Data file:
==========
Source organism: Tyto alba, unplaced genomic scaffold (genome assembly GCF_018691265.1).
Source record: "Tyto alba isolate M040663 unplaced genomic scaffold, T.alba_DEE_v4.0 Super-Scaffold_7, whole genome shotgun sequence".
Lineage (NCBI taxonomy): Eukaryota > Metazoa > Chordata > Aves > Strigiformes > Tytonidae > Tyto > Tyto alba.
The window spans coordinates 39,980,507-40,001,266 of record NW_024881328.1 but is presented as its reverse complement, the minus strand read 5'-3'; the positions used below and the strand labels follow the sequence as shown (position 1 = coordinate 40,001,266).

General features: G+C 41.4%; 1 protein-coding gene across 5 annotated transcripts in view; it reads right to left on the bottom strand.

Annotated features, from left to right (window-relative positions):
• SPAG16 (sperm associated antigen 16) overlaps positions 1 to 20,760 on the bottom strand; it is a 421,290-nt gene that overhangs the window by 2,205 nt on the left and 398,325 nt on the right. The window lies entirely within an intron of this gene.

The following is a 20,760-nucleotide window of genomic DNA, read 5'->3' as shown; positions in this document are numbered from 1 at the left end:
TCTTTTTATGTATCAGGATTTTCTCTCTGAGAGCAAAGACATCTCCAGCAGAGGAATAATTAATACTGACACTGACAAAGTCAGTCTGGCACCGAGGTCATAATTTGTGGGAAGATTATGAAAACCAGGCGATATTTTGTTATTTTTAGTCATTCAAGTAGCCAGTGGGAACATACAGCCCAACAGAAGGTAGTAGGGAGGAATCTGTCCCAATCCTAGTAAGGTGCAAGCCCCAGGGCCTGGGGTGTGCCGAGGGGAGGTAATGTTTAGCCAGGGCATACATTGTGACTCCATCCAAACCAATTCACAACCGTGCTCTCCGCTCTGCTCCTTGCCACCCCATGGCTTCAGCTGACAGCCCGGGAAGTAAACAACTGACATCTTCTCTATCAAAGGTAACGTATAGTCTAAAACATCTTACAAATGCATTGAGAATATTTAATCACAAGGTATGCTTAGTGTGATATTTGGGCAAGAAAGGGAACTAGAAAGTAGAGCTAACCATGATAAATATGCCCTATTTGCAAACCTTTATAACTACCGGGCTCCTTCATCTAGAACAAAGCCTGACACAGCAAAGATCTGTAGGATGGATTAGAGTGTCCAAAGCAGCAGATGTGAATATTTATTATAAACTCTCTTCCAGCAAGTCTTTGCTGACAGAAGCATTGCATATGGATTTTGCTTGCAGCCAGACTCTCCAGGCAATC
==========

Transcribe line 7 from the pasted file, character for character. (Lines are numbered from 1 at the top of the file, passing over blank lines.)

• SPAG16 (sperm associated antigen 16) overlaps positions 1 to 20,760 on the bottom strand; it is a 421,290-nt gene that overhangs the window by 2,205 nt on the left and 398,325 nt on the right. The window lies entirely within an intron of this gene.